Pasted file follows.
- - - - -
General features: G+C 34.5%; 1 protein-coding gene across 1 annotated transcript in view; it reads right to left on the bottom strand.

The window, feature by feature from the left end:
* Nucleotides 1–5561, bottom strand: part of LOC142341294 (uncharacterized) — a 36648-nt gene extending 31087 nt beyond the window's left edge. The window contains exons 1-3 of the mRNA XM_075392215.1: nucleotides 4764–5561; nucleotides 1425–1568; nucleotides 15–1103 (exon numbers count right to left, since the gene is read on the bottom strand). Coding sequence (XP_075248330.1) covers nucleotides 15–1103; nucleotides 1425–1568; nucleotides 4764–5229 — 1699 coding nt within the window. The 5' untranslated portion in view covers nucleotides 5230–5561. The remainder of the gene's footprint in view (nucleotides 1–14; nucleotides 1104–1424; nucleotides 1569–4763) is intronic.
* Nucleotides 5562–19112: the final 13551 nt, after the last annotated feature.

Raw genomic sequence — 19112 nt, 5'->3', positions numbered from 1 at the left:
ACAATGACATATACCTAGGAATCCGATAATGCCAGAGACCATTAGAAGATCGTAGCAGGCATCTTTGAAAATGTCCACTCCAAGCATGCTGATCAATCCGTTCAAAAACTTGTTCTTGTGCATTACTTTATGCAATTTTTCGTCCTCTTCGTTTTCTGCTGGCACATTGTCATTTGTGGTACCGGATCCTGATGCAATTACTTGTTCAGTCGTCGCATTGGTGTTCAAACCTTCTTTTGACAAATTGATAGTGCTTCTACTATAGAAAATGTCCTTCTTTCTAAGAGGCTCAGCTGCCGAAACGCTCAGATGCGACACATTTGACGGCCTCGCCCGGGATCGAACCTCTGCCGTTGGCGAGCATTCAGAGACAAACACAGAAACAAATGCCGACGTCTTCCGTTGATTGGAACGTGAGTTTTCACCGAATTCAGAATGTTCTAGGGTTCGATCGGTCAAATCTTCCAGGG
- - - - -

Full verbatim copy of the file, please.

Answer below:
General features: G+C 34.5%; 1 protein-coding gene across 1 annotated transcript in view; it reads right to left on the bottom strand.

The window, feature by feature from the left end:
* Nucleotides 1–5561, bottom strand: part of LOC142341294 (uncharacterized) — a 36648-nt gene extending 31087 nt beyond the window's left edge. The window contains exons 1-3 of the mRNA XM_075392215.1: nucleotides 4764–5561; nucleotides 1425–1568; nucleotides 15–1103 (exon numbers count right to left, since the gene is read on the bottom strand). Coding sequence (XP_075248330.1) covers nucleotides 15–1103; nucleotides 1425–1568; nucleotides 4764–5229 — 1699 coding nt within the window. The 5' untranslated portion in view covers nucleotides 5230–5561. The remainder of the gene's footprint in view (nucleotides 1–14; nucleotides 1104–1424; nucleotides 1569–4763) is intronic.
* Nucleotides 5562–19112: the final 13551 nt, after the last annotated feature.

Raw genomic sequence — 19112 nt, 5'->3', positions numbered from 1 at the left:
ACAATGACATATACCTAGGAATCCGATAATGCCAGAGACCATTAGAAGATCGTAGCAGGCATCTTTGAAAATGTCCACTCCAAGCATGCTGATCAATCCGTTCAAAAACTTGTTCTTGTGCATTACTTTATGCAATTTTTCGTCCTCTTCGTTTTCTGCTGGCACATTGTCATTTGTGGTACCGGATCCTGATGCAATTACTTGTTCAGTCGTCGCATTGGTGTTCAAACCTTCTTTTGACAAATTGATAGTGCTTCTACTATAGAAAATGTCCTTCTTTCTAAGAGGCTCAGCTGCCGAAACGCTCAGATGCGACACATTTGACGGCCTCGCCCGGGATCGAACCTCTGCCGTTGGCGAGCATTCAGAGACAAACACAGAAACAAATGCCGACGTCTTCCGTTGATTGGAACGTGAGTTTTCACCGAATTCAGAATGTTCTAGGGTTCGATCGGTCAAATCTTCCAGGG